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Emily Ouzts

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NEWS


Jehovah's Witnesses come to CSU

BY EMILY OUZTS

They pour out of university parking lots and stretch over campus sidewalks, dressed nicely but in mind of the summer heat. They carry books and briefcases, but they’re not here for class – not a CSU class, at least.

They are Jehovah’s Witnesses, and they’re gathering by the thousands for a series of three-day district conventions held at the Wolstein Center. Their final convention, the third this month, takes place this weekend starting Friday at 9 a.m.

A Christian denomination best known for door-to-door evangelism, the Jehovah’s Witnesses have held district conventions at the Wolstein Center since 1992. More than 10,000 church members gather in the building’s arena each day, according to Ron Wilner, general manager of the Wolstein Center. Maximum capacity hovers around 14,000.

“It’s a perfect fit for what they need,” said Wilner.

Inside the convention

Next to international conventions, district conventions are the largest gatherings held in the Jehovah’s Witnesses religion. During district conventions, members from more than 200 congregations come together to listen to religious speakers, discuss new church literature, and, this year, “Keep the Watch.”

“The theme for this year’s convention is to keep the watch,” said a member of the Westlake congregation of Jehovah’s Witnesses who, for religious reasons, asked to remain anonymous for this story.

“The Bible points out that there’s certain events that are going to take place before the end comes,” the member said, “and they’re starting to take place. We have to keep spiritually strong this year.”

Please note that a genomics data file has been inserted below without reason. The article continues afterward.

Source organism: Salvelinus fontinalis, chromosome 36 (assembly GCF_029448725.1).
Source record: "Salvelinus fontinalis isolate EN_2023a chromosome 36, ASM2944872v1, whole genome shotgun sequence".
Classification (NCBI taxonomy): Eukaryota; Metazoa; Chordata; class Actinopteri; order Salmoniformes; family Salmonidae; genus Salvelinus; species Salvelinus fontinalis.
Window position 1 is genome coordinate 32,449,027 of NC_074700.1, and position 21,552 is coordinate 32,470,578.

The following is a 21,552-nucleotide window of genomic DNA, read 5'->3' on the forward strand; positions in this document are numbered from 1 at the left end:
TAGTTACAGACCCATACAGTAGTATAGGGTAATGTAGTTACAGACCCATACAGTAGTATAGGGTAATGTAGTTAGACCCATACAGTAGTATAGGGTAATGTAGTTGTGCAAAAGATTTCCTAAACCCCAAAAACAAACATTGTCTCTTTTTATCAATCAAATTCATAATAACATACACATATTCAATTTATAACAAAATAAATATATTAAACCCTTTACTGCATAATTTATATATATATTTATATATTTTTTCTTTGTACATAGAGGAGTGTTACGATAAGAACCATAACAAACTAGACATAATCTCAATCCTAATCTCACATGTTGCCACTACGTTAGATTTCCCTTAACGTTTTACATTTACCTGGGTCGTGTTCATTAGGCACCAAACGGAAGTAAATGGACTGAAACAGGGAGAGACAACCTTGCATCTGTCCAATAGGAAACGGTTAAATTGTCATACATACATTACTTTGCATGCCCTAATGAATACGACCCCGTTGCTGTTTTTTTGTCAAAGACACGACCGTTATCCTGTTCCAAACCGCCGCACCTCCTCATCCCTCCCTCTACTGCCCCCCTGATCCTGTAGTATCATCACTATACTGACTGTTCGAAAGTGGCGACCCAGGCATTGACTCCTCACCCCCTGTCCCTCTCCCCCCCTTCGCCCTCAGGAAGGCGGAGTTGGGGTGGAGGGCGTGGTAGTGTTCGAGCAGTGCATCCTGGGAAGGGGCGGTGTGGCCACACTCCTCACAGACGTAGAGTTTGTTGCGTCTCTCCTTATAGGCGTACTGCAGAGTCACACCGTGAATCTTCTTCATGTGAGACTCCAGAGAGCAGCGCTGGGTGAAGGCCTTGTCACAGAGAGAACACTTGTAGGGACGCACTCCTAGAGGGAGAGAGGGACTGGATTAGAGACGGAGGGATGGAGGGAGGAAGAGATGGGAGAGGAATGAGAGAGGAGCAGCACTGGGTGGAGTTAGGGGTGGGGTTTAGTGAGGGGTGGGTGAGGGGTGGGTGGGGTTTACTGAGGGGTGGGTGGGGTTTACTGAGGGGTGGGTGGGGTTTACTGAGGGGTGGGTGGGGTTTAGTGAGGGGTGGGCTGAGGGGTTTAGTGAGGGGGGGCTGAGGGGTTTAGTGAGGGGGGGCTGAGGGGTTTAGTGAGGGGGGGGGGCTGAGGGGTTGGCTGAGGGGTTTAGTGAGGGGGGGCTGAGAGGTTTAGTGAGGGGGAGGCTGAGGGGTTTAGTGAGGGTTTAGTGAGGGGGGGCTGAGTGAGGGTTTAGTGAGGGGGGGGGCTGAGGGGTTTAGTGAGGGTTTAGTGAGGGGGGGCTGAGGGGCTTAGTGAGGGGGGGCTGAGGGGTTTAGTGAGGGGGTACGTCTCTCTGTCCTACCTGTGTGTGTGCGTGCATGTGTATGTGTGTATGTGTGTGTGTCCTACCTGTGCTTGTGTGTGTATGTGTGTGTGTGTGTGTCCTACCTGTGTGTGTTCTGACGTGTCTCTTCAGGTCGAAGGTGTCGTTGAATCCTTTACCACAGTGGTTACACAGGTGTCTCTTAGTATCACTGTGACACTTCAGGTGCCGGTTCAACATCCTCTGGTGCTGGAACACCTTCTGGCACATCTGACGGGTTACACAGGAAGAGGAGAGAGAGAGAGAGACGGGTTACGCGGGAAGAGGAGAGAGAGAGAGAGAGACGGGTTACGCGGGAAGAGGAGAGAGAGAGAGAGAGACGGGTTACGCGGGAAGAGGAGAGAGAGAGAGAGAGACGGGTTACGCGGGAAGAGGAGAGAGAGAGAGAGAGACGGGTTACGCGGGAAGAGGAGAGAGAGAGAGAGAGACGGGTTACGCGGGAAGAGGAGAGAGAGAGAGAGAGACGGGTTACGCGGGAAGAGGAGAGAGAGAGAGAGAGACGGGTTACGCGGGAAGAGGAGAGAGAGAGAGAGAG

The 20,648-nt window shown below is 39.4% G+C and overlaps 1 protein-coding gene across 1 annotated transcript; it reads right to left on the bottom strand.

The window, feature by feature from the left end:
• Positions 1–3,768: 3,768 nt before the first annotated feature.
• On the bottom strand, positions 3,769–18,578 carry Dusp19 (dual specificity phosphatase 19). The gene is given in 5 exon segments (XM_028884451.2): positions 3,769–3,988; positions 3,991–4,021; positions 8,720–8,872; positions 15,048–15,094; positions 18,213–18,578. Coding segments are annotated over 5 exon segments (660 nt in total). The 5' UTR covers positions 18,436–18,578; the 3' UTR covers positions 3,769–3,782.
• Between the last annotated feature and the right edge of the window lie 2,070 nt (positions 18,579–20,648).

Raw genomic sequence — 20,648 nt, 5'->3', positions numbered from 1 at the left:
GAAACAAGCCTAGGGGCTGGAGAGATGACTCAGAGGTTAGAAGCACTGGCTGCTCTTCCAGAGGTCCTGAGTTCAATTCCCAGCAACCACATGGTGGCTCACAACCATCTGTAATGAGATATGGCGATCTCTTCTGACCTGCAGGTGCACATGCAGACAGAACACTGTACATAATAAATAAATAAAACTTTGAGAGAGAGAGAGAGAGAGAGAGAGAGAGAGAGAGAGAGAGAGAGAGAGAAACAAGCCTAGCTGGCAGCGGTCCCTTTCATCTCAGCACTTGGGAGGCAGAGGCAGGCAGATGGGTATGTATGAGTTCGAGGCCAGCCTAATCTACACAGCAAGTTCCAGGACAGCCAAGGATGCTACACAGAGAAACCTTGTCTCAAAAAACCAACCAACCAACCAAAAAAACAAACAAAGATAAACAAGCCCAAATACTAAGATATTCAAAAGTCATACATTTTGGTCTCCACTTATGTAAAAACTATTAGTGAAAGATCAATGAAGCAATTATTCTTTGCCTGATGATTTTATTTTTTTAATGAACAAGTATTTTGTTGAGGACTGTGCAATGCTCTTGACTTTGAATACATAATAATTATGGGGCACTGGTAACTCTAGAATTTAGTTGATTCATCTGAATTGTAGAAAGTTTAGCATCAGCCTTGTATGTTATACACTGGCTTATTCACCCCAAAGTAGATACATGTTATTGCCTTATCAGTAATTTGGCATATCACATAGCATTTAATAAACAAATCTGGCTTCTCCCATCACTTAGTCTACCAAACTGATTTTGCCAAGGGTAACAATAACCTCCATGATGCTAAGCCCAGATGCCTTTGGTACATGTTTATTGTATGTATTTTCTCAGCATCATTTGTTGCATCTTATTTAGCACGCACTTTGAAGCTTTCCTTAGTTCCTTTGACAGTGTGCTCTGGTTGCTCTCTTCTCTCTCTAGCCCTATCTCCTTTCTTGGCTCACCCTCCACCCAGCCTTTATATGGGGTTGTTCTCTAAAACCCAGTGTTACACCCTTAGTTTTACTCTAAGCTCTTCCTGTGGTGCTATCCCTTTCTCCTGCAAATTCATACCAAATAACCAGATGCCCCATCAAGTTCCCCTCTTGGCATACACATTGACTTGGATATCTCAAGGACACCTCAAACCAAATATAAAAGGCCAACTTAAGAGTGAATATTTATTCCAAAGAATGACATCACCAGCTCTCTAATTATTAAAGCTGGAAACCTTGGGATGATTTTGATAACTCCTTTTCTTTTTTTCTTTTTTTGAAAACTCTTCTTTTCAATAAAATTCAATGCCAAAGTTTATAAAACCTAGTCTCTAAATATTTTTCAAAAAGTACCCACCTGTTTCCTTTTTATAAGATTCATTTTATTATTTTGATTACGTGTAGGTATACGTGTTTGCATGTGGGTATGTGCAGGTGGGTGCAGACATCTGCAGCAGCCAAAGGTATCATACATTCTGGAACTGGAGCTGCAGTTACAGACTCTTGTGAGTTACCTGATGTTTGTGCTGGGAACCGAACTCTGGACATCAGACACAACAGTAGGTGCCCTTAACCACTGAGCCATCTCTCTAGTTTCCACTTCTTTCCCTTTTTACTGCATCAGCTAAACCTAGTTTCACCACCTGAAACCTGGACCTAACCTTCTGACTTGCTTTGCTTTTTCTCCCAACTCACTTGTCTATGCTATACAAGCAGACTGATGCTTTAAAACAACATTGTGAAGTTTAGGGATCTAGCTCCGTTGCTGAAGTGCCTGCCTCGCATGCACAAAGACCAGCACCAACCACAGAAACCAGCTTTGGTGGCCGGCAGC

There are more than 100 Jehovah’s Witnesses congregations in Northeast Ohio, and each is designated to attend one of the three conventions held this month at the Wolstein Center. Westlake’s congregation attended the July 10-12 convention, along with congregations from Euclid to Brunswick.

“Different congregations are expected at this upcoming convention [July 24-26],” she said.
The Jehovah’s Witnesses are also expected to baptize new members inside the Wolstein Center this weekend. There were 48 new members baptized during the last convention.

Limited student parking

The convention guests may fit perfectly inside the Wolstein Center, but with summer classes in full session, they don’t fit so well outside of it. The university has reserved nine parking lots and two levels of the PF Garage to accommodate the thousands of convention attendees, barring access to students and faculty who had pre-paid for parking space during the summer semester.

“It was a little frustrating,” said Ashlee Dietrich, a CSU student who was turned away from her usual parking lot during the second Jehovah’s Witnesses convention on July 10. Dietrich, who paid $48 for a six-week parking pass, said she hadn’t been aware some lots were reserved, and that her search for an open parking lot caused her to be late for class.

“They could have let us know [about the reservations],” added Dietrich. “They could have posted something on the Web site.”

But Charles Wiersma, director of parking services, said students and staff were briefed multiple times about the parking restrictions.

“We’ve put information in the Campus Mailbag for at least the last month,” Wiersma said, “and we’ve posted flyers to let people know.”

Although Wiersman noted that a warning was posted on the Parking Services section of CSU’s Web site, no such information appeared on CSU’s home page.

“We know that it does impact the parkers,” Wiersma said.

“But we try to plan ahead and not put the [convention guests] in the prime spaces. We try to push them out to the surface lots as to decrease that impact as much as possible.”

Most of the lots reserved for convention attendees are north of Chester Avenue, beyond the central parking areas for students and staff, said Wiersma.


 

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